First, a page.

About: Grie Verd: masks & me

537537_542553242431689_1439377442_n© Motohiko Odani
Malformed Noh-Mask Series Half Skeleton’s Twins: Tosaka, 2008

Labelling his series of noh mask sculptures “malformed,” Motohiko Odani pays ironic homage to the tradition of noh in Japan. The masks form part of a 2011 art show “Bye Bye Kitty!!!” by the Japan Society in New York, redolent of an apocalyptic mood in Japanese art. Provoking counterpoint to the stylized mask worn by shites (main performers) in Noh plays, Odani’s mask is androgynous, ironically appropriate to the noh tradition where all roles are played by men.

Appearing in a painful fracture between two halves of a head, the third eye is more eloquent than the other two eyes: seeing more, that eye hurts more. The third eye, in many eastern societies, symbolizes inner sight, a hard won wisdom. When the third eye opens, we suffer. The outer self, or the identity that my acquaintances feel they know, tears apart revealing an Other being, a Grie Verd who will not fit in.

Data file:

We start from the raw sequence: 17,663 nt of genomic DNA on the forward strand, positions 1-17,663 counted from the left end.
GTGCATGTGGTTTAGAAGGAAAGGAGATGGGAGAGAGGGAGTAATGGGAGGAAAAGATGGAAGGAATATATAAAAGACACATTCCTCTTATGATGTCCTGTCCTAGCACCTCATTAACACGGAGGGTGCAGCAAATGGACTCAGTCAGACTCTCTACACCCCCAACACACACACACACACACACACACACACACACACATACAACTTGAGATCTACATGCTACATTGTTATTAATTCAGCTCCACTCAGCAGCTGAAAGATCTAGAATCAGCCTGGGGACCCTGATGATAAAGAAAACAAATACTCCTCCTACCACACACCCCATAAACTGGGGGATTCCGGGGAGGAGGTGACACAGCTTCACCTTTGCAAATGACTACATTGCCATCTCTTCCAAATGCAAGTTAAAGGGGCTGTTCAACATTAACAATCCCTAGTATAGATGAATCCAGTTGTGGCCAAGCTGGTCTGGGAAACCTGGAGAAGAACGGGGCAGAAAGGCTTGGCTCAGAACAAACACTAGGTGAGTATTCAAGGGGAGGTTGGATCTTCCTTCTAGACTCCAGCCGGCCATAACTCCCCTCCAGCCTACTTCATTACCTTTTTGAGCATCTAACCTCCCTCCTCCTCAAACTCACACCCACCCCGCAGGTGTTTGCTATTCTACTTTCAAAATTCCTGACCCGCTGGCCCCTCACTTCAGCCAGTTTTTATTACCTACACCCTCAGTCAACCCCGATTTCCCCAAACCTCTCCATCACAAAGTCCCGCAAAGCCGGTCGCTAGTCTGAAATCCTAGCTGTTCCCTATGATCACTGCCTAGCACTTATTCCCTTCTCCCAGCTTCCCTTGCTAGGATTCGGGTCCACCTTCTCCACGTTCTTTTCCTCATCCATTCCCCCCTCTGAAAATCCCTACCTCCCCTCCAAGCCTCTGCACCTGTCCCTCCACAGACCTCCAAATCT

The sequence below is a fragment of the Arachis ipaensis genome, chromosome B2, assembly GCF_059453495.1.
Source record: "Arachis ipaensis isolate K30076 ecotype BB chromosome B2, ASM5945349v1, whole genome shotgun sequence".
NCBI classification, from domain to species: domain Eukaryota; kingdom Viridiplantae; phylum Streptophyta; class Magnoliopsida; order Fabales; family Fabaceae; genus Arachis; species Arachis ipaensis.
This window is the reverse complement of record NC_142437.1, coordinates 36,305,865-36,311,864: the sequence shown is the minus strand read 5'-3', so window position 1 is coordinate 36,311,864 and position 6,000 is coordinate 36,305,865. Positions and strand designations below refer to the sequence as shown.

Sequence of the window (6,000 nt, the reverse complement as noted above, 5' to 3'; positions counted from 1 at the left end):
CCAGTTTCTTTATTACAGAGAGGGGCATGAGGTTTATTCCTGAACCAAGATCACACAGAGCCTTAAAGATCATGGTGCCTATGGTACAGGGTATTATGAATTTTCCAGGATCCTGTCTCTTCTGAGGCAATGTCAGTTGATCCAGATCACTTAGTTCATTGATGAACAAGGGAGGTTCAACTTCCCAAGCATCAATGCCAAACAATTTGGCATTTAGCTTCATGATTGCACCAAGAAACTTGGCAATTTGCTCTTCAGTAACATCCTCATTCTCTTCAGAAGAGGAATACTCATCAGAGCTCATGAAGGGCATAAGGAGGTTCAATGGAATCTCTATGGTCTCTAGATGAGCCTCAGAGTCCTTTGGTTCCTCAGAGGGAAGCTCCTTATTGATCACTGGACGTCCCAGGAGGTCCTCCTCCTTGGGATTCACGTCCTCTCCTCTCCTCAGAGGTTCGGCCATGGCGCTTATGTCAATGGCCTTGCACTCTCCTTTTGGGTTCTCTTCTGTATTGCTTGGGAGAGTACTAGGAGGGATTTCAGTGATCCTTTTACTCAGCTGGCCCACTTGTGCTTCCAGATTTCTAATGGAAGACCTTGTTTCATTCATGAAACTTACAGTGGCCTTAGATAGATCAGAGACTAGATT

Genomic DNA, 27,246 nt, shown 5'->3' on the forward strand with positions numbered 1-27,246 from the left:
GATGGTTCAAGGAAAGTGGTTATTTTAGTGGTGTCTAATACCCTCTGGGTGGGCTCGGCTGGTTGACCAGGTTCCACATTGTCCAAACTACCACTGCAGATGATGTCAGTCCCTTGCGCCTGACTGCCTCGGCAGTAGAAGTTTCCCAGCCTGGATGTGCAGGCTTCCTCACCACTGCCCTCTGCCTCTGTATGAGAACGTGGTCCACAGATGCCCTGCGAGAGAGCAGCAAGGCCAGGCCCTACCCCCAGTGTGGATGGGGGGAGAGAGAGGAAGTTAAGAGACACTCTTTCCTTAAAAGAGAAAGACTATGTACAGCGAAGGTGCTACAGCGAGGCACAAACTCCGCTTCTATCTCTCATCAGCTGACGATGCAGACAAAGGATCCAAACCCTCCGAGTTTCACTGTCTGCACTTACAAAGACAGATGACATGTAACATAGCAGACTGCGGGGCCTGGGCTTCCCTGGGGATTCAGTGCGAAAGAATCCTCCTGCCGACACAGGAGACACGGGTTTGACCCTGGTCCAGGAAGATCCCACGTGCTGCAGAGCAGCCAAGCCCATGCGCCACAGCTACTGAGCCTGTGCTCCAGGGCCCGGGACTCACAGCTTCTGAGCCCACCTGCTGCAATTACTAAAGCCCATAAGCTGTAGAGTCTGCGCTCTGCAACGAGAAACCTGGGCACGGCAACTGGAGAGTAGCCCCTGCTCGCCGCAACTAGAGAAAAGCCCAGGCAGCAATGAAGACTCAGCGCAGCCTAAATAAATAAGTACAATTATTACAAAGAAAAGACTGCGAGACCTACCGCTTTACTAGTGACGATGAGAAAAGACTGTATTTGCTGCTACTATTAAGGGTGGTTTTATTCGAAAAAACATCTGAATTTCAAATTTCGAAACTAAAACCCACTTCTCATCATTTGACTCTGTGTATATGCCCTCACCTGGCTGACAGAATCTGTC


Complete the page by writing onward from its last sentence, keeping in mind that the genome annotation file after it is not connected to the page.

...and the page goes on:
This Grie Verd (shite!) must perform everywhere, in any society, or culture, or religion, or role. Only otherness guides me, I go where no (wo)man has gone before, as does anyone in quest of god, universe, meaning, whateverelse.

I blog to discover where my journey takes me. Trusted old Albert Einstein can sum up for me:

“The intuitive mind is a sacred gift and the rational mind is a faithful servant. We have created a society that honors the servant and has forgotten the gift.”

I want to celebrate the gift, no matter the pain.


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